According to Reuters, the U.S. Supreme Court heard arguments this week in the case of Esther Kiobel v. Royal Dutch Petroleum Co.
The plaintiffs in the case claim that Royal Dutch Shell Plc. was complicit in the use of violent tactics against oil exploration protestors in Nigeria.
According to hawaiireporter.com, one of the plaintiffs, Esther Kiobel, is the widow of one of nine anti-Shell protesters who were executed by the Nigerian military in 1995.
The purpose of the hearings was to decide whether corporations can be sued in the United States for suspected involvement in human rights abuses outside of the U.S.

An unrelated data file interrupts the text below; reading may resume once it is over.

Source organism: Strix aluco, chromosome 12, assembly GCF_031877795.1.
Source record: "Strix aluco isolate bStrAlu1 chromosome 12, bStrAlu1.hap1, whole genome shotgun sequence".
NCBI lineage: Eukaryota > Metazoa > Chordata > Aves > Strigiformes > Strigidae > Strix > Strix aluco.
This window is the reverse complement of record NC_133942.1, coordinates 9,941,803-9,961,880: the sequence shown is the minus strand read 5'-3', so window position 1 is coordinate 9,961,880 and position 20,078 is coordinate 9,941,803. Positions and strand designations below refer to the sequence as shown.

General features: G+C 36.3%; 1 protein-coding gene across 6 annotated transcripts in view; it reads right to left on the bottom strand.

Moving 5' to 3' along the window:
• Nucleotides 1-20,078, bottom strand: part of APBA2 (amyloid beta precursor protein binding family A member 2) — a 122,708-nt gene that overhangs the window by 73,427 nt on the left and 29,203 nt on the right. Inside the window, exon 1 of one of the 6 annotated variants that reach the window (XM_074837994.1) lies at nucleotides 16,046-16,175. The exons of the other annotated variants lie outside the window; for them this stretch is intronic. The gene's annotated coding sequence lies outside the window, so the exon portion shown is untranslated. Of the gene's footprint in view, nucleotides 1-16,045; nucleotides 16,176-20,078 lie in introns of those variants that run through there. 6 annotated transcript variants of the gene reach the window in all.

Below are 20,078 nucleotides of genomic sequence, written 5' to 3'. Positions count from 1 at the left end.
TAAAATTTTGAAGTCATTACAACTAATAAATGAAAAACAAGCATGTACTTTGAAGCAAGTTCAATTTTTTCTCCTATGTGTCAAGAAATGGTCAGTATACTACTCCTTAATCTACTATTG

Lawyers for the plaintiffs argued that corporations that have a presence in the U.S. should be held accountable in U.S. courts for committing or assisting foreign governments in torture, executions, genocide, and other human rights abuses abroad.
The court considered the reach of a 1789 law which human rights lawyers have been using since the 1980s to sue multi-national corporations suspected of complicity in human rights abuses. At this point the court was only considering whether or not the case could be tried in the U.S.
The Obama administration and international human rights organizations have come out in favor of the plaintiff’s, advocating corporate liability. The U.S. Chamber of Commerce has argued in favor of Shell claiming that what happened in Nigeria has no connection to the U.S.
The Supreme Court is expected to reach a decision by the end of June.